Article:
My path was a bit windy. After my PhD, I had a teaching position at USC. I ultimately decided that while I wanted to keep doing research, academia wasn’t a good fit for me. My first job outside of linguistics was in market research at an agency. Since then, I've doing UX research in-house at Instagram.
- Market Research relies on similar underlying methodologies and skills to UXR, but asks slightly different research questions. In Market Research you might ask questions like Why do people choose one brand over another? What messages resonate with consumers most?), whereas UX research is more grounded in the actual experience of using the app, asking questions like Is using the app confusing? Is it enjoyable? How does it fit into users’ daily lives?.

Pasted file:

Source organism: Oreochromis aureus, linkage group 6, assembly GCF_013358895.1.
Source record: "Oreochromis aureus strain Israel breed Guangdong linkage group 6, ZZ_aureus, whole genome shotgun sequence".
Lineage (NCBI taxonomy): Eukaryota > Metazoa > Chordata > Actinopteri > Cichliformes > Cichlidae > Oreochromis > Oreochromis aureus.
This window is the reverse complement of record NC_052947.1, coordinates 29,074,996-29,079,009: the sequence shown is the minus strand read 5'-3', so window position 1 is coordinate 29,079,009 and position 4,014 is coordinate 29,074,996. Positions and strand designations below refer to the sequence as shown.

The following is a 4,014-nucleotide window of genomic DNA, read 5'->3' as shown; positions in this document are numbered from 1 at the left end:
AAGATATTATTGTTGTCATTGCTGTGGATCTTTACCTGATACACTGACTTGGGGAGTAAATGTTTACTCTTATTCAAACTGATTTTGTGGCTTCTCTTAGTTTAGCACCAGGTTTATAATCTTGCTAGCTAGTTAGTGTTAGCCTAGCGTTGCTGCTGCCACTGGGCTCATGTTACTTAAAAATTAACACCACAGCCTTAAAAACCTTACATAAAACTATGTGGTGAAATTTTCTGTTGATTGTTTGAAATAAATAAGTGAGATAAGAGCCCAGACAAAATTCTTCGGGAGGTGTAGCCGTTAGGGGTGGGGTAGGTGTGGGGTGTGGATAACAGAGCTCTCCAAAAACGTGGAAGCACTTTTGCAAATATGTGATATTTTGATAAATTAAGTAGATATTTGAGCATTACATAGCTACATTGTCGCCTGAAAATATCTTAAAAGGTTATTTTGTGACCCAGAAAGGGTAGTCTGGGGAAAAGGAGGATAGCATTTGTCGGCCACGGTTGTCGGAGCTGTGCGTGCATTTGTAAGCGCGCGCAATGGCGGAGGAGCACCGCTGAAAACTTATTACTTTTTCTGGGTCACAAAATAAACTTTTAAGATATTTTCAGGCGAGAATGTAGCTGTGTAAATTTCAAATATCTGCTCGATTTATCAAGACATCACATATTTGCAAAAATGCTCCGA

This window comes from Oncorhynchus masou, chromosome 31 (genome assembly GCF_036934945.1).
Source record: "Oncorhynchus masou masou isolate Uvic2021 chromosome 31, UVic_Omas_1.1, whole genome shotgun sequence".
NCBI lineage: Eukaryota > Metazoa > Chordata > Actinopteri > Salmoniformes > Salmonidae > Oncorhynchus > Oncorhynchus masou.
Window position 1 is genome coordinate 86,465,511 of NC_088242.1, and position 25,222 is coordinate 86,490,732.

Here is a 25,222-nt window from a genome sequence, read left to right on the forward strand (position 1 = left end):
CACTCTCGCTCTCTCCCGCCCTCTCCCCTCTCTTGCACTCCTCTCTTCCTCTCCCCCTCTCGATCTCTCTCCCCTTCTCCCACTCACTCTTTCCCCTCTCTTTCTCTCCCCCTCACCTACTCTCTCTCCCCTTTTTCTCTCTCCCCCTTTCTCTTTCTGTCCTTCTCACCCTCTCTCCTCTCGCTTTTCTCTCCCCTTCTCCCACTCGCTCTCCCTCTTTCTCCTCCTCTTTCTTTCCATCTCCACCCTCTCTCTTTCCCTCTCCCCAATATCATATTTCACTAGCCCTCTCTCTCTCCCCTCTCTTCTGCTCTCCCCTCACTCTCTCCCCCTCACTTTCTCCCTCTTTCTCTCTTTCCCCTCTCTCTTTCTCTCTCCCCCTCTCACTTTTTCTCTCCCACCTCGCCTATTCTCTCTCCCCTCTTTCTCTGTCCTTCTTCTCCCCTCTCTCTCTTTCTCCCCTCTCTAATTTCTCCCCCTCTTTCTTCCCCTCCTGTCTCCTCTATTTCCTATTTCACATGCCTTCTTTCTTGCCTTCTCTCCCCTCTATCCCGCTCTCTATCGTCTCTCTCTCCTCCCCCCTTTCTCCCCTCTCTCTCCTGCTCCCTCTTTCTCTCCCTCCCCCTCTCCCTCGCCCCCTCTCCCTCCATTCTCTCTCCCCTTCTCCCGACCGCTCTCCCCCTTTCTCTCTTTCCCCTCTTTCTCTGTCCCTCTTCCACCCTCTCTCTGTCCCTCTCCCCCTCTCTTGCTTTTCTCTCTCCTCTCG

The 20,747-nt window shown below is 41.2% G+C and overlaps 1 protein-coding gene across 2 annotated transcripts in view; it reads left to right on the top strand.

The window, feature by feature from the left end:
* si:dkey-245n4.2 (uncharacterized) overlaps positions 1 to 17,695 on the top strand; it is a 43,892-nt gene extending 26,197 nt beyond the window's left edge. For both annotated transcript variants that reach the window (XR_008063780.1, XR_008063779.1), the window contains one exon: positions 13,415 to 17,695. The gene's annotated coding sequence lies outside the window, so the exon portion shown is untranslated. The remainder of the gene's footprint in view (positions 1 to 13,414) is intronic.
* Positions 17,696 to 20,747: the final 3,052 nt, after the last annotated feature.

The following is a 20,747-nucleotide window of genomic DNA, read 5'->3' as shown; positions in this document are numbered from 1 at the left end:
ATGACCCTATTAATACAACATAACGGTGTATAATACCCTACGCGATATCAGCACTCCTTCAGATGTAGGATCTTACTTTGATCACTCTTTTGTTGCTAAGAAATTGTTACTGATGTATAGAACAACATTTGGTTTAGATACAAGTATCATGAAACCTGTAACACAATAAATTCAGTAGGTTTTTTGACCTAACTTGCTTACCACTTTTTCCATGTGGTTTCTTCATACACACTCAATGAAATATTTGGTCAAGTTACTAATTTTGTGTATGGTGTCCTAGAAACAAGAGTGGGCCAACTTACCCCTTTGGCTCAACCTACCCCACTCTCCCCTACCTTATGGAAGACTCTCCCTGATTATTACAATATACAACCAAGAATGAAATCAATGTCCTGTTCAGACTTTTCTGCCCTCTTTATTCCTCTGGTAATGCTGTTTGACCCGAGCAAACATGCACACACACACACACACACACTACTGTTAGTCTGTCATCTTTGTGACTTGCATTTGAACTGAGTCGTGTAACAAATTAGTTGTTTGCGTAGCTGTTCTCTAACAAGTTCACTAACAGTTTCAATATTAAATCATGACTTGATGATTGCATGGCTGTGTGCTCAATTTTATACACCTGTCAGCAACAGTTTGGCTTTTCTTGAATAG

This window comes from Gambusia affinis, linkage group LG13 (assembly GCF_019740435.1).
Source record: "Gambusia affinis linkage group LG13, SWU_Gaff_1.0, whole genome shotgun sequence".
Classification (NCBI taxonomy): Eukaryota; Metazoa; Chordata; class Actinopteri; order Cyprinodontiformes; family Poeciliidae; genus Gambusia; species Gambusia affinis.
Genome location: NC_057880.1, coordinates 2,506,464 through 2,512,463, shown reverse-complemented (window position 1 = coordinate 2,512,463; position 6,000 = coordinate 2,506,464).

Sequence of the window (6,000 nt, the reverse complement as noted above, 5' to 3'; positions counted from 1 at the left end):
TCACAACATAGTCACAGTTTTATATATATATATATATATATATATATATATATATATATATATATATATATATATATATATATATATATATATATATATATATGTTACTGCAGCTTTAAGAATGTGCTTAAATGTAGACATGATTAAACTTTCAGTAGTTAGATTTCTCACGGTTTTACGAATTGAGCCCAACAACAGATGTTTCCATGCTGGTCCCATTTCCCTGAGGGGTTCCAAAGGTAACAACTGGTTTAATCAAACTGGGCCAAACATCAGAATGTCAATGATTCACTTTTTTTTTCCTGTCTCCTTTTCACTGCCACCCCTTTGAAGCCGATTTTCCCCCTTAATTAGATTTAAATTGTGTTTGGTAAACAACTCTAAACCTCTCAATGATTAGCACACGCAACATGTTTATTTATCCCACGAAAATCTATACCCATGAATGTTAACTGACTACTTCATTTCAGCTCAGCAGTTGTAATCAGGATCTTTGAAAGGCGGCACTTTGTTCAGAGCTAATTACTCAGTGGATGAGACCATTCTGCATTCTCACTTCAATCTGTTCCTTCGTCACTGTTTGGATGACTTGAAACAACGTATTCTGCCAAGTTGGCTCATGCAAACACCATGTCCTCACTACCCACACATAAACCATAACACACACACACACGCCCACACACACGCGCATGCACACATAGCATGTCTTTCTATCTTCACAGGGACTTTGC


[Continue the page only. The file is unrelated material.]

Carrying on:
- The other difference between my previous and current role is being at an agency vs in-house. At an agency, companies hire you to do research for them. The plus of this is that right out of academia I got to work on a wide range of industries and I conducted a lot of research. This was a great learning experience for me. In-house, you’re doing research for one company, the company you work for.
#4 How do you “sell” or talk about linguistics to recruiters and in interviews?
I think the key here is taking a step back from the linguistics jargon and learning to talk about the underlying skills you have, and being able to talk about your research projects in a way a non-linguist, non-academic can understand. I wrote up blurbs for my website about a handful of projects in this way. I'm not sure very many people actually went to my website and read them (although one interviewer said they had!), but it helped me become better versed in framing and discussing my research for a wider audience. I think it's very important that you demonstrate that you are able to communicate about complex topics in a clear and simple way, without making assumptions about what's important to your audience.